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Terrains of ExchangeReligious Economies of Global Islam$
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Nile Green

Print publication date: 2015

Print ISBN-13: 9780190222536

Published to Oxford Scholarship Online: May 2015

DOI: 10.1093/acprof:oso/9780190222536.001.0001

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Missionaries, Mystics and Mill-Owners

Missionaries, Mystics and Mill-Owners

Chapter:
(p.141) 4 Missionaries, Mystics and Mill-Owners
Source:
Terrains of Exchange
Author(s):

Nile Green

Publisher:
Oxford University Press
DOI:10.1093/acprof:oso/9780190222536.003.0005

This chapter shows how Muslim religious entrepreneurs created new forms of Islam, and new Muslim religious firms, as a result of their interaction with Christian missionaries. Focusing on the fringes of the British Empire in the Indian princely state of Hyderabad, the chapter reveals the mechanics of religious exchange as a process of competition, adaptation and differentiation. By comparing the evangelical techniques of a British representative of the Church Missionary Society with a Sufi religious entrepreneur funded by local industrialists, the chapter shows the specific strategies of Christian and Muslim competitors operating in a quasi-colonial terrain of exchange. Although Muslims themselves see religious “innovation” as a negative asset, by working through the logic of religious economy the chapter argues that innovation - and, hence, religious change - was an important aspect of the Muslim religious response to both Christian colonialism and industrial modernity. By tracing transnational exchange in a local setting, the chapter in this way demonstrates how global history can be written from the microhistorical “bottom up.”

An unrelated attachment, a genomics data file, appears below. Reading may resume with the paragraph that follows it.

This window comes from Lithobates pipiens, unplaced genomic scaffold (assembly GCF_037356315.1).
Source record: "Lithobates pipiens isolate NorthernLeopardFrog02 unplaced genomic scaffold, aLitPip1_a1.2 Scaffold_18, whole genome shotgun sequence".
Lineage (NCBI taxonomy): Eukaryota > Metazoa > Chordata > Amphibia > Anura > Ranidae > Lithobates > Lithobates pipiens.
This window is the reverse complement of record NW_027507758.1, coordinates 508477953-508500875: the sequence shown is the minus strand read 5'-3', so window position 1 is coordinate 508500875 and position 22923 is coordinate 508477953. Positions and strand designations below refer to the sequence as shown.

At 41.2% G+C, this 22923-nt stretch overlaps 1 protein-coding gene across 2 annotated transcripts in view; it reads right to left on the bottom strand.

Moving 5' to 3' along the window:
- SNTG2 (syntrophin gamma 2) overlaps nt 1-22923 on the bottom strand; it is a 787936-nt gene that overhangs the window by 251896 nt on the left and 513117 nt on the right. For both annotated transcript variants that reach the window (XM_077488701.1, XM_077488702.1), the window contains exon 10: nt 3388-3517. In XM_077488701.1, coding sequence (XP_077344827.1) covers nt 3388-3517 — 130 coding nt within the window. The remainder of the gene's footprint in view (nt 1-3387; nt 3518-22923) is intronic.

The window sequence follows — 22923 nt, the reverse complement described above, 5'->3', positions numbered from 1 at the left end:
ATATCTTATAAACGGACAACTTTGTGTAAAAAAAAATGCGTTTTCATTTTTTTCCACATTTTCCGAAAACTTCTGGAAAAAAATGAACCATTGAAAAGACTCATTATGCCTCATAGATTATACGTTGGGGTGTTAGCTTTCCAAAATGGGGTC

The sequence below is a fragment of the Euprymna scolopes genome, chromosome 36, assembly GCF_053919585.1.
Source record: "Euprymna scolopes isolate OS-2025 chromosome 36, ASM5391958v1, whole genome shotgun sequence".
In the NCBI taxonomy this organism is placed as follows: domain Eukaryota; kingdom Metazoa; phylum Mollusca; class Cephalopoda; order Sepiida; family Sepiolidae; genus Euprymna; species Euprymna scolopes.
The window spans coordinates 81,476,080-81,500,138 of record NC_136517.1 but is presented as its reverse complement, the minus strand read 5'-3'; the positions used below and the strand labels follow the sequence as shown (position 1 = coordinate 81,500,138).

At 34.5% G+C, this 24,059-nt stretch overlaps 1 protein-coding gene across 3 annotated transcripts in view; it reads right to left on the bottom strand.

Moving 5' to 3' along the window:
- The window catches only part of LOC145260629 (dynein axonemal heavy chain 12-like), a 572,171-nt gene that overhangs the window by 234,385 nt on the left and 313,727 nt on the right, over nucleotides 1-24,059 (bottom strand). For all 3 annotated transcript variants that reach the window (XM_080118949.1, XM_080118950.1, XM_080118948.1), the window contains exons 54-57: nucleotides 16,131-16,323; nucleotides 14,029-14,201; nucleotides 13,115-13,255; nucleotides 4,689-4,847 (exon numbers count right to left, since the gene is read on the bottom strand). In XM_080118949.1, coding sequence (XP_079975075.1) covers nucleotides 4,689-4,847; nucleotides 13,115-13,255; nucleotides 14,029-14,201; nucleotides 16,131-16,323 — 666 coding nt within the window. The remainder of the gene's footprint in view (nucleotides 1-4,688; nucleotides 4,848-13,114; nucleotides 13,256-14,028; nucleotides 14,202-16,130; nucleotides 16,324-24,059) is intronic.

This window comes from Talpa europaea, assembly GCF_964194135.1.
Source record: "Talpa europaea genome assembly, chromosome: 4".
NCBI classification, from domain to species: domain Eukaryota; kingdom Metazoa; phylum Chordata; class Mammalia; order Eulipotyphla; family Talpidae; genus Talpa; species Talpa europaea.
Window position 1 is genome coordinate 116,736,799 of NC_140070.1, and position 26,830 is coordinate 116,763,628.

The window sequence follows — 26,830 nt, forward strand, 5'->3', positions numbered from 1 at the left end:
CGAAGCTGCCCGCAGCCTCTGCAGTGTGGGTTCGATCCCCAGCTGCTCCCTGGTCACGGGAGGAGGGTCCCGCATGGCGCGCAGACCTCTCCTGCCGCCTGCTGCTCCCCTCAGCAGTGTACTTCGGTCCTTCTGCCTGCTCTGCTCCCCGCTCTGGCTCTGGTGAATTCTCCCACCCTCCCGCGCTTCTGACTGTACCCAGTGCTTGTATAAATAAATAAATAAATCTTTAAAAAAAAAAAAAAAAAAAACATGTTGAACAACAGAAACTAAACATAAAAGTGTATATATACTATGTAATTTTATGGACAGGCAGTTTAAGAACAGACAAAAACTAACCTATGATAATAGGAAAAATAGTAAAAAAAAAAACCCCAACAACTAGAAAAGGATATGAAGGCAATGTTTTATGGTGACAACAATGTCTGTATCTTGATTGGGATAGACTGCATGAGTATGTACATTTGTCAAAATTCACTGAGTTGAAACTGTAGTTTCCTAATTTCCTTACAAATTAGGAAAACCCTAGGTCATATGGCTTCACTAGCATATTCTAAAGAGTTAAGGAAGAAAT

Keywords:   Islam, Sufism, religious Economy, microhistory, global history, colonialism, industrialization, missionaries, India, Hyderabad

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